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Preparations still being made in advance of the new school year

Jaymi Butler



Michael Grego
More than half of Pinellas County families have opted to send their students back to school in person.

With the first day of school less than two weeks away, Pinellas County School superintendent Mike Grego said there’s still work to be done in terms of making preparations for what happens should a student or staff member test positive for Covid-19.

“We don’t have all the answers yet,” he said during a marathon school board workshop Tuesday leading up to a specially-called board meeting, which had not started as of 4 p.m. “The information continues to evolve.”

During the workshop, Grego and other members of the county’s leadership team went over school reopening details, including enhanced classroom disinfectant measures, mask requirements, teacher and student learning intents for the fall, funding and the need for priority access to Covid testing and results. A portion of the workshop focused on the protocol should teachers, staff members or students test positive. 

Sara O’Toole, managing officer of school health services for Pinellas County Schools, said that each positive case will contain nuances and will be handled individually. She said the district is still awaiting additional guidance from the state, adding the goal is for protocols to be the same across all the counties.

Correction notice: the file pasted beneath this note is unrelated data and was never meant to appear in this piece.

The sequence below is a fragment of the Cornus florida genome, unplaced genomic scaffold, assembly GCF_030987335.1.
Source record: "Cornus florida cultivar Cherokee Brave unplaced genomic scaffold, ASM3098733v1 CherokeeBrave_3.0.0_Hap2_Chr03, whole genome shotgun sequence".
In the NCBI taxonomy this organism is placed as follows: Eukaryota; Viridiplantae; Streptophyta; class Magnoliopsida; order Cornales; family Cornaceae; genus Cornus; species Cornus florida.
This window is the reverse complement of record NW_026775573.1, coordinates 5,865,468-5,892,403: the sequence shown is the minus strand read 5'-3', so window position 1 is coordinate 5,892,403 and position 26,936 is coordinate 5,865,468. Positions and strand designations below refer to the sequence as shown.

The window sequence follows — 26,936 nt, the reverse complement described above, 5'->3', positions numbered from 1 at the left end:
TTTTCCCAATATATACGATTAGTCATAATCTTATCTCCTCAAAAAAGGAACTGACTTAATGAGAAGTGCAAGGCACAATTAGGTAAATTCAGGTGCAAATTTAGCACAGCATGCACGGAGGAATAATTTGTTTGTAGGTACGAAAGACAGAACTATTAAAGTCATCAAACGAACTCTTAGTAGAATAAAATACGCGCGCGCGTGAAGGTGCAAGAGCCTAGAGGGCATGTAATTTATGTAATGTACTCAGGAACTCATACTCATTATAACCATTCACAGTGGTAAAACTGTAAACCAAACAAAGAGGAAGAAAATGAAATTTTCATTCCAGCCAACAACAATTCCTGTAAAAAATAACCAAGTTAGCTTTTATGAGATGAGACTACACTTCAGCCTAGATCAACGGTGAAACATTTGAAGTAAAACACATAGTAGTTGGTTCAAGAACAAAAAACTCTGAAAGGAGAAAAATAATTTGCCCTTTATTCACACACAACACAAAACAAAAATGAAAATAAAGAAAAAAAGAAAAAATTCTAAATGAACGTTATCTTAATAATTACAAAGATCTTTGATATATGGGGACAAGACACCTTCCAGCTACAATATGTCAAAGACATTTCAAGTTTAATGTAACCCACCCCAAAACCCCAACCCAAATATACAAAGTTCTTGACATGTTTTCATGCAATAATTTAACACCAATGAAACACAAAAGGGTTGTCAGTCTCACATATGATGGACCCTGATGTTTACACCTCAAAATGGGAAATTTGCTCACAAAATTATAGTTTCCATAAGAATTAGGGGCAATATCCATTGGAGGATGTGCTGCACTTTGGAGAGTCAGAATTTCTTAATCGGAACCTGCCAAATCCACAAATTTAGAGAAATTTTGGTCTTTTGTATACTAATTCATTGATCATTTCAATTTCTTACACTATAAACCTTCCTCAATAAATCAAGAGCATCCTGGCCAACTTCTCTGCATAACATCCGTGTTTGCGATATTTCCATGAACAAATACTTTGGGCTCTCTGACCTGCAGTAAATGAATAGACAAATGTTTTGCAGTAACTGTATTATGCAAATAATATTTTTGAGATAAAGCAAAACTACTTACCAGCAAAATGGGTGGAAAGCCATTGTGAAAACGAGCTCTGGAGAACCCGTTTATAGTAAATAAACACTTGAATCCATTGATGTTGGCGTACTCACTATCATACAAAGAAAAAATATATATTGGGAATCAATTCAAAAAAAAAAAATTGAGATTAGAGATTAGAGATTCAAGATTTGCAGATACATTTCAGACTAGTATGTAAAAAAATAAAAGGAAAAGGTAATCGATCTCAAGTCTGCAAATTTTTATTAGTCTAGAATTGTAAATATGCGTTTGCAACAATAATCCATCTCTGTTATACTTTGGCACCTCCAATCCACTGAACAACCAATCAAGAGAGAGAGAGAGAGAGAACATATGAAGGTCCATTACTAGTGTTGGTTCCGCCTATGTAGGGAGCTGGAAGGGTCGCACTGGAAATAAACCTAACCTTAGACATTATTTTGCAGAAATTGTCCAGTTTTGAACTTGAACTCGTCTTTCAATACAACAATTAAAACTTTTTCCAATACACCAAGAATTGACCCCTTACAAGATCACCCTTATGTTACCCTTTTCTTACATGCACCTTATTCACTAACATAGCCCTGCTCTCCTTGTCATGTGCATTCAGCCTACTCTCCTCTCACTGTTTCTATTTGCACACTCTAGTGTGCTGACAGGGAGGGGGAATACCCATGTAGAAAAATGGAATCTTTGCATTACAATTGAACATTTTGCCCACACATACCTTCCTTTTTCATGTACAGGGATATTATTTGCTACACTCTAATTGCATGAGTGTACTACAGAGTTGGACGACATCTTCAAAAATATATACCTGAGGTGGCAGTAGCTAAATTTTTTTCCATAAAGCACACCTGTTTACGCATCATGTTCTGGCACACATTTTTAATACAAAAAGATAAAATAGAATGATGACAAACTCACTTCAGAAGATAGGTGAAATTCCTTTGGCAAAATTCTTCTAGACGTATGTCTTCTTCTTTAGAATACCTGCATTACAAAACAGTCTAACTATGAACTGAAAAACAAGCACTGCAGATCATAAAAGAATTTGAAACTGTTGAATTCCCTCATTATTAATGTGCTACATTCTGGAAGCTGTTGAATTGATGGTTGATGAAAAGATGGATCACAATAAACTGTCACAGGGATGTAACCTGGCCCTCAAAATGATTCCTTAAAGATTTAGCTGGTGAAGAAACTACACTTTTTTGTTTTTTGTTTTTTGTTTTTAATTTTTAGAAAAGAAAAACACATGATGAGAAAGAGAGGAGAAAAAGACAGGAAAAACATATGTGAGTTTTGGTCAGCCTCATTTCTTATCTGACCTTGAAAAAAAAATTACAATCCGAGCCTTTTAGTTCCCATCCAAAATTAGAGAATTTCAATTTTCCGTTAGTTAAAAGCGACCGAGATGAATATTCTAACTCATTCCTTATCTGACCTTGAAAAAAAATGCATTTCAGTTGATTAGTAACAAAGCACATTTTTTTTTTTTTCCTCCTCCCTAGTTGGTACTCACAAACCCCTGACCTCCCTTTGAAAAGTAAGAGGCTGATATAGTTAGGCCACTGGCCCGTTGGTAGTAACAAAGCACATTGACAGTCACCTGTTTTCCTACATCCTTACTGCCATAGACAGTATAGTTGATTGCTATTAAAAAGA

“It’s challenging to write something in black and white when we don’t even know all the scenarios,” she said. “It’s important for all of us to remember to be flexible and gracious with each other as we work through these things.”

O’Toole shared several scenarios for what should happen in case a student or a teacher tests positive for Covid. These scenarios include teachers and students being required to quarantine for 14 days. The number of people who will have to stay home for 14 days will likely be higher in middle and high school, where students change classes and come into contact with more people.


Just over 55 percent of parents who answered the county’s reopening survey have opted to send their kids back to traditional in-person learning, with 41.4 percent choosing MyPCS Online, where students remain in their home schools and take classes live online. An additional 3.1 percent selected Pinellas Virtual School, which is a self-paced online learning program. 

As of Aug. 10, 371 teachers have accepted full-time MyPCS Online or Pinellas Virtual School assignments. The process of teacher assignments is still being finalized. Teachers are also being given the opportunity to take a one-year unpaid leave of absence. Their positions won’t be held at their schools, but will be held in the district.

Toward the end of the workshop, deputy superintendent William Corbett and board attorney David Koperski talked about school funding in light of the state’s emergency orders to offer both a brick-and-mortar option for school reopening. Corbett said the district could lose $167 million if they don’t follow the state’s reopening guidelines. The Hillsborough County School district is currently dealing with potential economic fallout for changing its reopening plans to online only. 

“You’ve seen what’s happened across the bay what happens if someone doesn’t take advantage of it. That leads the DOE to say ‘we’re not bluffing,'” Koperski said, adding he doesn’t recommend that Pinellas County join the legal challenge since courts have not been favorable to school boards. 

Board member Nicole Carr said she’s still uncertain about how safe it is to return to school and would like to continue to have conversations as the first day of school gets closer. However, she said she doesn’t think it’s beneficial for the school board to push back when there’s not a rationale for doing it. 

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